Background: Once thought to have unresectable disease, pancreatic cancer patients with portal venous involvement are now reported to have comparable survival after pancreaticoduodenectomy (PD) with vascular reconstruction (VR) as compared with patients without vascular involvement. We hypothesize that a multidisciplinary approach involving a vascular surgeon will minimize morbidity and improve patency of VRs. Methods: We identified 204 patients who underwent PD for pancreatic adenocarcinoma from 1997 to 2008. Patients who underwent PD with VR (N = 42) were compared with those who underwent standard PD (N = 162). VRs were performed by a vascular surgeon and involved primary repair (N = 8), vein patch (N = 25), or interposition grafting (N = 9) with femoral or other venous conduit. Results: Patients undergoing PD with VR had larger tumors (3.0 cm vs. 2.5 cm, P < 0.01) but did not have different rates of tumor-free margins (73% vs. 72%, P = 0.84) or lymph nodes metastases (50% vs. 38%, P = 0.14). The VR group had higher median blood loss (875 mL vs. 550 mL, P = 0<0.01), but no differences in mortality, complication rates, length of stay, or readmission rates were found in a median follow-up of 29 months. Overall survival rates were similar. Predictors of mortality on multivariate analysis included increasing histological grade (P = 0.01), positive lymph nodes (P = 0.01), and increasing tumor size (P = 0.01), but not VR (P = 0.28). When evaluated by computed tomography scans within 6 months postoperatively, 97% of reconstructions remained patent. Conclusions: The need for VR is not a contraindication to potentially curative resection in patients with pancreatic adenocarcinoma. Assistance of a vascular surgeon during VR may allow moderate-volume centers to achieve outcomes comparable with high-volume centers.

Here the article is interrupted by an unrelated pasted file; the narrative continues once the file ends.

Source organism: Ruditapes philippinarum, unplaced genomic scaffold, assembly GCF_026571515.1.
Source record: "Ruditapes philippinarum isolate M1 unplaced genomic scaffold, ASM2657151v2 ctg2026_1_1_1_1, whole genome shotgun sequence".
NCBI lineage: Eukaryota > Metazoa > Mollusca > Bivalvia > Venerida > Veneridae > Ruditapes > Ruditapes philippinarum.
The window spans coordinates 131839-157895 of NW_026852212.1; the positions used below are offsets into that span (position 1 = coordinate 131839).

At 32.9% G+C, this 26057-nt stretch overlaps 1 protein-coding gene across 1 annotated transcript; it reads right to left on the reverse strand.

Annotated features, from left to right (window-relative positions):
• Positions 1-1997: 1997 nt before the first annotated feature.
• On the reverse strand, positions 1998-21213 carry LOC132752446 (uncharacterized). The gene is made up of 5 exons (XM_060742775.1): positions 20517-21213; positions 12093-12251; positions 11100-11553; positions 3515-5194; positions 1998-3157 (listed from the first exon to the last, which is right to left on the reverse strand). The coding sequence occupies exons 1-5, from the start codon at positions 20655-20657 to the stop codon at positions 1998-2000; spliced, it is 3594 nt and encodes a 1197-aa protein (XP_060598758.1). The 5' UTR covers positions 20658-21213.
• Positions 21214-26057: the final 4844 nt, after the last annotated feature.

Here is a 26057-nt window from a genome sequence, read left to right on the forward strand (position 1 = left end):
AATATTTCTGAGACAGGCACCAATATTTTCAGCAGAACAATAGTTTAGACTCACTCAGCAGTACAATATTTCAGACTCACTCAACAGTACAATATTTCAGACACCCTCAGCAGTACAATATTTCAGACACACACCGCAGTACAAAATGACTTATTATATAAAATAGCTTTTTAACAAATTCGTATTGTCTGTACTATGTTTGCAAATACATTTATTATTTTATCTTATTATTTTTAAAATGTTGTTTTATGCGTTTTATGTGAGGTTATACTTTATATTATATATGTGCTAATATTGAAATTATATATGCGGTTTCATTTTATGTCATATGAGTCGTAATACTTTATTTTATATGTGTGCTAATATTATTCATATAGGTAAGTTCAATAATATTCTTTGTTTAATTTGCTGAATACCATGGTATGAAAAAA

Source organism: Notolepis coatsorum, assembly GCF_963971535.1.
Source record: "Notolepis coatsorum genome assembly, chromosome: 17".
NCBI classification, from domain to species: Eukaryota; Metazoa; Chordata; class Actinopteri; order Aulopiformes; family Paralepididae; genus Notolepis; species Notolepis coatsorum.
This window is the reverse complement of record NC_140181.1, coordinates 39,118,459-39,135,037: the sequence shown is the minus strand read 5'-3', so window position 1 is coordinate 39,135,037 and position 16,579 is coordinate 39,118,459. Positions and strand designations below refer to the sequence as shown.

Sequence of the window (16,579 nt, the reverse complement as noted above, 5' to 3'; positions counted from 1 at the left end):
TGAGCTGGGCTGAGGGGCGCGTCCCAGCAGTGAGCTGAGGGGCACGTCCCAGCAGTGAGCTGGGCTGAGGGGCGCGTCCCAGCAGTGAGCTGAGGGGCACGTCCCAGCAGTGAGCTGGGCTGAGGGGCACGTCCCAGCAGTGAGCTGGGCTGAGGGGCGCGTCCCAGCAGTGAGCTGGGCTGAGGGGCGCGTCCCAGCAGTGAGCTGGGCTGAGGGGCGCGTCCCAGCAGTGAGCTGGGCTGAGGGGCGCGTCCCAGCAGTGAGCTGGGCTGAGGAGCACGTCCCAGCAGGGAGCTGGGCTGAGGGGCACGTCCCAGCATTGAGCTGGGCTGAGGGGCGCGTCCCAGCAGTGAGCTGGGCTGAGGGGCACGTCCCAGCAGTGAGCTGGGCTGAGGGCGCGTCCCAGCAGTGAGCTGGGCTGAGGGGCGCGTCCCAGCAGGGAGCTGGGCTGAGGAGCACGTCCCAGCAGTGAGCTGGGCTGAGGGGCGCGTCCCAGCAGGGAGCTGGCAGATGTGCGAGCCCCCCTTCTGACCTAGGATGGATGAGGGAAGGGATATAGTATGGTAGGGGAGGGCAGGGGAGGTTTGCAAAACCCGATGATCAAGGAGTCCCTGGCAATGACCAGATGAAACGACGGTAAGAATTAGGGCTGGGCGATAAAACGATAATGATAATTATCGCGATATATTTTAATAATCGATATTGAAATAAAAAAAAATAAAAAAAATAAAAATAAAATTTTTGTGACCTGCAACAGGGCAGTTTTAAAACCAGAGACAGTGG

ASJC Scopus subject areas
- Cardiology and Cardiovascular Medicine